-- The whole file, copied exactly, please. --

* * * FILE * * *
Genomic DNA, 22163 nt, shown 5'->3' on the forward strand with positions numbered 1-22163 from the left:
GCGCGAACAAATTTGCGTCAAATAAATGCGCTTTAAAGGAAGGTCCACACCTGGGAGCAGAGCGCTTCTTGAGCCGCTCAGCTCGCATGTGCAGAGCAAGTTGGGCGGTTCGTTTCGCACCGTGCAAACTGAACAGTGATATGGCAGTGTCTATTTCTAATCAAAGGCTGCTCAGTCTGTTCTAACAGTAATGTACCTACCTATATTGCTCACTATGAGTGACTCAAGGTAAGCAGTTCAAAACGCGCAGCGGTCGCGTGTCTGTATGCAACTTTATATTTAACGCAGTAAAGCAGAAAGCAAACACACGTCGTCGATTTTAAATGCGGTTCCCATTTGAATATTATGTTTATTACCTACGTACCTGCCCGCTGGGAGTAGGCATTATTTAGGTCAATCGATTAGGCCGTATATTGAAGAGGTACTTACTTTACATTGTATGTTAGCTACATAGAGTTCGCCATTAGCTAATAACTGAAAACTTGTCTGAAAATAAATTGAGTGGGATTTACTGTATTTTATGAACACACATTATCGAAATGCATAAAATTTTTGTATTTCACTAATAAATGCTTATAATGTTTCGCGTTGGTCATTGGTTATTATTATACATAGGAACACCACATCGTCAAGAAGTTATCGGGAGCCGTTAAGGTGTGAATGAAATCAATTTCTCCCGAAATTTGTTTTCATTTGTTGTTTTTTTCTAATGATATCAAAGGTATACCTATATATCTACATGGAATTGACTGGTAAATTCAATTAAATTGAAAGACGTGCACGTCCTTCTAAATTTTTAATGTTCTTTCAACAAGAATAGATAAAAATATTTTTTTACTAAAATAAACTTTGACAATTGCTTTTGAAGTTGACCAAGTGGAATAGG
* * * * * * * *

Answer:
Genomic DNA, 22163 nt, shown 5'->3' on the forward strand with positions numbered 1-22163 from the left:
GCGCGAACAAATTTGCGTCAAATAAATGCGCTTTAAAGGAAGGTCCACACCTGGGAGCAGAGCGCTTCTTGAGCCGCTCAGCTCGCATGTGCAGAGCAAGTTGGGCGGTTCGTTTCGCACCGTGCAAACTGAACAGTGATATGGCAGTGTCTATTTCTAATCAAAGGCTGCTCAGTCTGTTCTAACAGTAATGTACCTACCTATATTGCTCACTATGAGTGACTCAAGGTAAGCAGTTCAAAACGCGCAGCGGTCGCGTGTCTGTATGCAACTTTATATTTAACGCAGTAAAGCAGAAAGCAAACACACGTCGTCGATTTTAAATGCGGTTCCCATTTGAATATTATGTTTATTACCTACGTACCTGCCCGCTGGGAGTAGGCATTATTTAGGTCAATCGATTAGGCCGTATATTGAAGAGGTACTTACTTTACATTGTATGTTAGCTACATAGAGTTCGCCATTAGCTAATAACTGAAAACTTGTCTGAAAATAAATTGAGTGGGATTTACTGTATTTTATGAACACACATTATCGAAATGCATAAAATTTTTGTATTTCACTAATAAATGCTTATAATGTTTCGCGTTGGTCATTGGTTATTATTATACATAGGAACACCACATCGTCAAGAAGTTATCGGGAGCCGTTAAGGTGTGAATGAAATCAATTTCTCCCGAAATTTGTTTTCATTTGTTGTTTTTTTCTAATGATATCAAAGGTATACCTATATATCTACATGGAATTGACTGGTAAATTCAATTAAATTGAAAGACGTGCACGTCCTTCTAAATTTTTAATGTTCTTTCAACAAGAATAGATAAAAATATTTTTTTACTAAAATAAACTTTGACAATTGCTTTTGAAGTTGACCAAGTGGAATAGG